Buffalo Live Up to Their Reputation
Despite their docile demeanour, buffalo are known as one of Africa's most dangerous creatures. An old, injured or threatened buffalo may often charge with no provocation.
Unlike elephant or lion, buffalo do not mock-charge - a characteristic many Kruger National Park (KNP) rangers can attest to from firsthand experience. In February this year, Kruger rangers based in the northern regions of the park reported two separate incidents that seem to confirm this fearsome reputation.
Thomas Hlungwane, damage causing animal control (DCA) officer with the Limpopo environment, development and tourism department (Ledet), called in KNP help with a buffalo cow and juvenile. The animals were reportedly roaming a populated area on the western boundary of Kruger between Hlangapulala and the small Ndombodzane spruit.
Shangoni section ranger, Marius Renke, and sergeant Isaac Hlungwane met Thomas early on the morning of February 6 to pursue the animals on foot. They flushed the buffalo from a thicket without catching a glimpse of them. "We heard them running away," says Marius. "They were then scared off by community members who were chopping wood and moved in a northerly direction crossing a small path that leads to Magone village."
The buffalo moved to the boundary fence and bumped into field rangers waiting on the road. This made them turn back into the thick bush. Two trackers had joined the follow-up group and the five men pursued in a line, "with a spacing of five to 10 metres between us with the wind in our favour."
Without warning, the cow emerged from behind a bush and charged Marius from about nine metres; the distance was paced afterwards. She came from his left and he only saw her when she was on top of him at full charge. "She picked me up on her horns, breaking my rifle in two in the process." She dumped him and would probably have gored Marius had Isaac not fired two shots that scared her off. Marius was taken to the hospital in Tzaneen. "I sustained only a few bruises which is a miracle by itself," says Marius.
The search team followed the buffalo and destroyed the young animal. The cow, which was probably wounded, entered the park at the Phugwame River that night. The team tracked and eventually destroyed the cow.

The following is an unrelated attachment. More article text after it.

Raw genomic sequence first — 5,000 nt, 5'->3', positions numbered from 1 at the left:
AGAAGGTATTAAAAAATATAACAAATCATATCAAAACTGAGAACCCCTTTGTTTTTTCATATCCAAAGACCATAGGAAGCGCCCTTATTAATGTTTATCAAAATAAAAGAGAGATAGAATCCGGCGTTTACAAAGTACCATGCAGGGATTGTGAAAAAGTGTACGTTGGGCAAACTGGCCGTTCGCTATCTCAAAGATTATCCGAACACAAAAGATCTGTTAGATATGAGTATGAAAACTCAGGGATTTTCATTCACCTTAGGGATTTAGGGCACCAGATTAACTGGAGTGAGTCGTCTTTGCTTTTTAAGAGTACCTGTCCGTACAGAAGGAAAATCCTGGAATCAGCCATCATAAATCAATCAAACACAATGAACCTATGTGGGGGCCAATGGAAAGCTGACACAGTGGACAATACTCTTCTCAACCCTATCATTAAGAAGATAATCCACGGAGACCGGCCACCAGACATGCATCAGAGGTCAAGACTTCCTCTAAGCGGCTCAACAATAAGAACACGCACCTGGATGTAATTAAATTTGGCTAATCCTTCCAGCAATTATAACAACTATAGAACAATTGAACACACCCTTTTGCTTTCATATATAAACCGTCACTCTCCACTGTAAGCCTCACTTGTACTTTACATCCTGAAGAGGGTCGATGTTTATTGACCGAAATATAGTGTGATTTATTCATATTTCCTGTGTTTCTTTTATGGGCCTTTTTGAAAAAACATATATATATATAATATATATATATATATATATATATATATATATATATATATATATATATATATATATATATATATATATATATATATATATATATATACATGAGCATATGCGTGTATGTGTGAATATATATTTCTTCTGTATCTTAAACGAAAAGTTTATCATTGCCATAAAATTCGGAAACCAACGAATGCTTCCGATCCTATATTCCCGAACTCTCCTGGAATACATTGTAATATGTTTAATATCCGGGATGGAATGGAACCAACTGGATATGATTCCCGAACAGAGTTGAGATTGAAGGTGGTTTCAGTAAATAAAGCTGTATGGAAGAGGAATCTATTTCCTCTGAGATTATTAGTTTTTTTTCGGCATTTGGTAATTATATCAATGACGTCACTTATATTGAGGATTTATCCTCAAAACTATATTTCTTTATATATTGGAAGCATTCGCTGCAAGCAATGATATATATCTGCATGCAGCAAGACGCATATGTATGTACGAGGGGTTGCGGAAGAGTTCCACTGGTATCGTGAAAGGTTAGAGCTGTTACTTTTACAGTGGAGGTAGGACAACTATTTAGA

On February 19, lance corporal Joseph Maluleke and field ranger (FR) Samuel Milane were on a routine foot patrol in the northern sector of the Dzombo block in the Mooiplas section.
"About 09h30 a buffalo bull stood up from the shade of a small mopane tree and within seconds charged the rangers," says Johann Oelofse, Mooiplaas section ranger. According to Samuel, they tried to run away from the animal which was charging from their left. Although Samuel was nearest the animal, it passed behind him towards Joseph.
As Joseph shouted, Samuel turned around to see the buffalo horns hooking into Joseph's thigh and tossing him into the air. The buffalo turned and charged again. Joseph yelled at the animal and at Samuel to shoot, which he did. At first the bullets hitting the animal's side appeared to have no effect, and it kept going at Joseph.
Samuel persisted with his fire and finally the animal collapsed and died. Samuel radioed Johann about the attack and informed him that the injured Joseph was losing a lot of blood and needed urgent help.
"The poor radio signal and Samuel's distress made it impossible to establish the full extent of the injury." Johann realised they were too far into the bush for Samuel to carry Joseph out.
He telephoned and requested an emergency air evacuation, but the SANParks helicopter was not available. While head of the SANparks criminal investigative services, Ken Maggs, tried to locate the pilot, Johann also pursued other avenues. He contacted Manie Kriel, a well known Phalaborwa businessman who has often offered to arrange for the helicopter services of a friend in emergency situations.
This chopper was also unavailable, but Manie phoned around and Big Game Heli Services offered their assistance. The pilot picked Dr de Jager up in Phalaborwa and Johann at Mopani from where they met Samuel who was waiting at the vehicle. "Samuel gave the doctor a brief description of the nature of the wounds and that the buffalo's horn went in Joseph's right thigh and out the other side," says Johann. Johann was dropped off to make room for Samuel who guided them to where Joseph lay at the scene of the incident. Dr de Jager stabilised Joseph who was taken to Phalaborwa and ambulanced to the hospital in Tzaneen. "Joseph responded very well to the treatment and was discharged on February 25. He is recuperating at home," says Johann.